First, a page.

Burger King and Taxes

From USA Today, Burger King, Tim Hortons merge into whopper-size firm

With a new base in Canada, the Burger King merger quickly was lumped into the growing public outcry over tax inversions, which allow U.S. companies to lower their tax bills by reincorporating in a country with lower corporate tax rates through a merger with a foreign firm.


By midday several thousand comments had flooded Burger King’s Facebook page. On Twitter, #TimHortons was a trending topic with #BoycottBurgerKing and similar tweets numbering in the hundreds.

And, from the overheated yet woefully underused brain of the bipedal Roger Hickey, the co-director of the Campaign for America’s Orwellian and Impoverished Future (something like that), were threats of boycott:

“On almost every street corner, there’s an alternative fast food restaurant where [consumers] can buy food once they learn what Burger King is doing,” Hickey told The Huffington Post on Monday. “You don’t even have to announce a boycott to let them know that they’re going to lose business.”

Ya know, for pretty much ever, people have taxed things like cigarettes and booze to reduce consumption. The theory goes that, if you make something more expensive, you’ll not only directly reduce people’s ability to buy it, but you’ll make them think twice about whether that next smoke or drink is really worth the money you’re going to need to pay for it. It’s a belief so ingrained that the people of San Francisco are certain it’ll work, even on carbonated beverages.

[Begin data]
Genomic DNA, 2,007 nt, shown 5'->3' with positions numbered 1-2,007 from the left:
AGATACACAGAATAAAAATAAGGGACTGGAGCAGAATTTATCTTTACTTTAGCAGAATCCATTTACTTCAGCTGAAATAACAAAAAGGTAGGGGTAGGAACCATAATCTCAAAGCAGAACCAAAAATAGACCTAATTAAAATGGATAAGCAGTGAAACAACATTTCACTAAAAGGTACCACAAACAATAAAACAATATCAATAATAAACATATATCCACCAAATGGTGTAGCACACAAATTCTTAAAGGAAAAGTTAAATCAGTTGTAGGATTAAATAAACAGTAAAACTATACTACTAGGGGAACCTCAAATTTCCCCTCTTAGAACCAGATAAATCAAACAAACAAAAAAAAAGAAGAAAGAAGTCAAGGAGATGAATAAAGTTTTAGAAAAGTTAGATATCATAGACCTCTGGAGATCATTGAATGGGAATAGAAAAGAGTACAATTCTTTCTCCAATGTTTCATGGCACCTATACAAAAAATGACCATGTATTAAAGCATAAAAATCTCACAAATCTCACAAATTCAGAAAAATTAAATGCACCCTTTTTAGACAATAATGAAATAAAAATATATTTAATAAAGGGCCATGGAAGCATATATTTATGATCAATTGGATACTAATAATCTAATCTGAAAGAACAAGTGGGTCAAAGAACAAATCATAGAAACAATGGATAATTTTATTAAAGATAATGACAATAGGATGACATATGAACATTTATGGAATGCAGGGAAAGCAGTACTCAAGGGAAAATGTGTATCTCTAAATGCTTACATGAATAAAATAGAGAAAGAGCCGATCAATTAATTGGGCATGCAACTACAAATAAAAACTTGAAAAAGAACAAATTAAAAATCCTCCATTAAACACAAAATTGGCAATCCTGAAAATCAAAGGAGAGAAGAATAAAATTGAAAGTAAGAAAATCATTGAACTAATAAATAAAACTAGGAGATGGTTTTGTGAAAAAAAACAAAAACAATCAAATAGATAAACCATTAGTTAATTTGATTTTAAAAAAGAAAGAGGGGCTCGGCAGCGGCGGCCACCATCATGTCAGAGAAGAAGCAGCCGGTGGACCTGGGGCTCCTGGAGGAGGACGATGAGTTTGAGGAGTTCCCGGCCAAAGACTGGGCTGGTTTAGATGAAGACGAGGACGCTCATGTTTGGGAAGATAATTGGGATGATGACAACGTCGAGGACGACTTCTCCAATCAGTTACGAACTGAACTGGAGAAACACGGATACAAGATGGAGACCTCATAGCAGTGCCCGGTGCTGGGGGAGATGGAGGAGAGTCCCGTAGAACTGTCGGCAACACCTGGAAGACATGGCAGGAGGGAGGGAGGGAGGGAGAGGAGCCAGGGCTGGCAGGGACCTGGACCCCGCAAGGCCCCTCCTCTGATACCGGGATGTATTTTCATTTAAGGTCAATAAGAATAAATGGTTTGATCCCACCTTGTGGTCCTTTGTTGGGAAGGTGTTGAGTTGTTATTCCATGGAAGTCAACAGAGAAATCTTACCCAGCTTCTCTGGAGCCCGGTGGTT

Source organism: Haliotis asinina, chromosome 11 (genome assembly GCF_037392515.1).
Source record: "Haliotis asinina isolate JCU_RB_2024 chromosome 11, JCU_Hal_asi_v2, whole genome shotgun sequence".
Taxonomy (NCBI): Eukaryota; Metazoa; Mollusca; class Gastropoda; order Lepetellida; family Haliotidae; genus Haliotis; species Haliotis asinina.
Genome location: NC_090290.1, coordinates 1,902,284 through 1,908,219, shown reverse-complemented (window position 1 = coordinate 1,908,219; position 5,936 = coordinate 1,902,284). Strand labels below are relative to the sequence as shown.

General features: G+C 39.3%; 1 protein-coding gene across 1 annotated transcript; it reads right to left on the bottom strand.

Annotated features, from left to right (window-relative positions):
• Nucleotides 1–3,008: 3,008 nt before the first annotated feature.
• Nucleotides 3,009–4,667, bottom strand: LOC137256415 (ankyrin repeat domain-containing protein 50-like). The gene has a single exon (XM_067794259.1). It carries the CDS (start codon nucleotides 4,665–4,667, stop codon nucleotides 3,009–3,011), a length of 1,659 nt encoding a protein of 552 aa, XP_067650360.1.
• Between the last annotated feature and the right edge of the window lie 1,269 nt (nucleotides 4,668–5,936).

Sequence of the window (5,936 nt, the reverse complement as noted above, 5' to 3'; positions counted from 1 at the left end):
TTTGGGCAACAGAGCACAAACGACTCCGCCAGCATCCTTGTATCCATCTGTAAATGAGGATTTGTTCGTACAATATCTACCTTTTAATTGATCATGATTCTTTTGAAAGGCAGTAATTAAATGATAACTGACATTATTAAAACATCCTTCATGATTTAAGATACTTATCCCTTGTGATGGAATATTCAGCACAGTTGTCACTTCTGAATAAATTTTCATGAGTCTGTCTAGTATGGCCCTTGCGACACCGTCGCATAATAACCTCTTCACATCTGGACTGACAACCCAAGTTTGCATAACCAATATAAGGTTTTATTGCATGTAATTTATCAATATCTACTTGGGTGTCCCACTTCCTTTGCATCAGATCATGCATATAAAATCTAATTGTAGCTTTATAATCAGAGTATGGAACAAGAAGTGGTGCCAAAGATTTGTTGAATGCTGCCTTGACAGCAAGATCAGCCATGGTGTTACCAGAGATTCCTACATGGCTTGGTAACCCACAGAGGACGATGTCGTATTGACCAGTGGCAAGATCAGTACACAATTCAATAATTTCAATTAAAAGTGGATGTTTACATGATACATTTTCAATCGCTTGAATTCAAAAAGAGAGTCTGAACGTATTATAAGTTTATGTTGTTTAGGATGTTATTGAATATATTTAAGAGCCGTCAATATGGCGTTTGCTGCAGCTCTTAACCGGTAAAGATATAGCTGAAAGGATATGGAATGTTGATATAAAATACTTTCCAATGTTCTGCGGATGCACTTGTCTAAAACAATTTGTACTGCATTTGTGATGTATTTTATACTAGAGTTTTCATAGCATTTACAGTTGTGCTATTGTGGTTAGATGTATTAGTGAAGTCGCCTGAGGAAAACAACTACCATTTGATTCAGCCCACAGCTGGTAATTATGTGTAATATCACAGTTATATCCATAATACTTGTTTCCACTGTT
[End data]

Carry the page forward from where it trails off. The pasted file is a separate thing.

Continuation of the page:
Yet, the same logic applied to businesses – that you’ll get less of whatever you tax – causes outrage. 

I don’t eat at Burger King anyway, but, if I did and chose to stop, it would have more to do with this creepy spokes-entity than with tax evasion.

Strangely enough, it *should* cause outrage – at the idiots in government who play Russian roulette with the tax laws. See, a tax is just an expense to a company, like any other, to be minimized as much as possible. Many other countries recognize this, and try to keep corporate taxes as low as they can because – pay attention – that way, companies will want to stay in their countries, hire people, pay wages, supply goods and all sorts of wonderful stuff like that. 

But not the US. We believe that we should be able to tax companies as much as we want, and that it’s totally unpatriotic if the companies relocate in response. 

However much it pains our socialist souls, we need to tax business as little as we can, so that there’s MORE of it, and more of all those good things having thriving businesses create – jobs and goods. Taxing businesses more means you get LESS of those good things, eventually to the point where companies start looking for ways to get out of the US to someplace that understands basic economics. 

Author: Joseph Moore

Enough with the smarty-pants Dante quote. Just some opinionated blogger dude.

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